Vignettes by Luke, Mary Catelli and ‘Nother Mike and Book Promo

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Book Promo

*Note these are books sent to us by readers/frequenters of this blog.  Our bringing them to your attention does not imply that we’ve read them and/or endorse them, unless we specifically say so.  As with all such purchases, we recommend you download a sample and make sure it’s to your taste.  If you wish to send us books for next week’s promo, please email to bookpimping at outlook dot com.  One book per author per week. Amazon links only.-SAH*

J. D. BELL’S FIRST BOOK:  Selai.

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“The first thing you do, you kill the sheriff.” This is a bit of writers’ lore that generally works, and JD Bell displays it done well. SELAI hits the ground running and doesn’t slow down. It’s not really an urban fantasy because the setting is more varied and would better be described as modern fantasy. Bell establishes his characters quickly, and leaves puzzles like fishhooks in the story. This locks the reader in as one tries to make sense of novel and totally alien concepts. Bell escapes the trap of simply reheating or rehashing the common tropes in favor of striking out in new directions and draws the reader into a world where our quotidian world is only a small part of the universe. For an action-packed read in which the rules are not, at first, clearly perceived, this book is ground-breaking.

James K Burk, author of “Taking Hope” and “The Twelve.”

Vignettes by Luke, Mary Catelli and ‘Nother Mike

o what’s a vignette? You might know them as flash fiction, or even just sketches. We will provide a prompt each Sunday that you can use directly (including it in your work) or just as an inspiration. You, in turn, will write about 50 words (yes, we are going for short shorts! Not even a Drabble 100 words, just half that!). Then post it! For an additional challenge, you can aim to make it exactly 50 words, if you like.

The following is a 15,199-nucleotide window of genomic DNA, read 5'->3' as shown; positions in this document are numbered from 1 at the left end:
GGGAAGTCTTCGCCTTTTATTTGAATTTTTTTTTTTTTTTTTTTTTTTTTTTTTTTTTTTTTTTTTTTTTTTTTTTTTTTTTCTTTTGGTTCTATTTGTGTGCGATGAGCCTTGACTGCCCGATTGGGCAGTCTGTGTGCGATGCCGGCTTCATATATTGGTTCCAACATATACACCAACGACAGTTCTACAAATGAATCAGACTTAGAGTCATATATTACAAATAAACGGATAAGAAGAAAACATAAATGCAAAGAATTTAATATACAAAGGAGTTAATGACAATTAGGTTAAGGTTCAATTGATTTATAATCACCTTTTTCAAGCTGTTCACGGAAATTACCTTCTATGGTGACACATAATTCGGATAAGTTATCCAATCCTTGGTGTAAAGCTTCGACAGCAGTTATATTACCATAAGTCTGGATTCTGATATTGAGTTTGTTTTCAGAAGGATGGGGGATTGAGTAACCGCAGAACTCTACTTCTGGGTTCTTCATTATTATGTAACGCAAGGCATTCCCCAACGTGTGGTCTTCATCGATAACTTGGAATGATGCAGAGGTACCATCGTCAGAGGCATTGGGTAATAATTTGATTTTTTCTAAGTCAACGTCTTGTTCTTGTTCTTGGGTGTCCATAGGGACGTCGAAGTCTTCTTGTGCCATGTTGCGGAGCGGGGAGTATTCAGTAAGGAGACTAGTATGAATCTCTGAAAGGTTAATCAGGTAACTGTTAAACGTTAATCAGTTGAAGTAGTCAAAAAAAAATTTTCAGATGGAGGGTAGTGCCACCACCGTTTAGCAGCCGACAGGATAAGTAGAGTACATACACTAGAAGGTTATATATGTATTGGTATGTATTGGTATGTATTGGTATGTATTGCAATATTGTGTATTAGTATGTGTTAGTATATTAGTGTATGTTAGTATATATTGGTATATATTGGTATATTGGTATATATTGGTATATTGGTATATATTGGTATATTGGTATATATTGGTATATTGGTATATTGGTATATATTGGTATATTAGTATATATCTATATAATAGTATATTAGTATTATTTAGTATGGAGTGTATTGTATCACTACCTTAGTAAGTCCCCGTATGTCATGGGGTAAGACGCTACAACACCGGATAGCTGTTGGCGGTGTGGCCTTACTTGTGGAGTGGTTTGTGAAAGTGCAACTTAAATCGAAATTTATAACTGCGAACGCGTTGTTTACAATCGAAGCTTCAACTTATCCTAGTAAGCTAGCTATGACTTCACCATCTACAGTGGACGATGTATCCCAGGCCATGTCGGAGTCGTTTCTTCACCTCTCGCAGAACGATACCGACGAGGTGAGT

We recommend that if you have an original vignette, you post that as a new reply. If you are commenting on someone’s vignette, then post that as a reply to the vignette. Comments — this is writing practice, so comments should be aimed at helping someone be a better writer, not at crushing them. And since these are likely to be drafts, don’t jump up and down too hard on typos and grammar.

If you have questions, feel free to ask.

Your writing prompt this week is: Order

22 responses to “Vignettes by Luke, Mary Catelli and ‘Nother Mike and Book Promo

  1. Paul (Drak Bibliophile) Howard

    “First thing we want is to restore Order to this continent”, the Ancient said.

    One of the modern Ultras asked “What sort of Order?”.

    The Ancient replied “One that you and most of the inhabitants of this continent would like”.

    The modern Ultra said “You mean restore the US”?

    “Yes, the Rogue Ultras destroyed the US and we want to help you to restore the US”.

  2. “Right, in place, everyone. Archers, toe your marks, knights, steady your mounts. You men-at-arms, get in line, hold your weapons ready!”

    “Sergeant, the enemy has formed over the hill! Are our troops ready?”

    “Setting up now, your Lordship.

    “Right then, lads. It’s about to drop; I WILL HAVE BATTLE ORDER!”

  3. “Sir, you’ve been staring at the menu for ten minutes, and the line behind you is out the door. Either make up your mind and order right now, or leave. Manager? Hell, I’ll do you one better: I’m the owner.”

  4. An elf in priestly robes stood over the workers as they moved the stone away, out of its careful place in the order.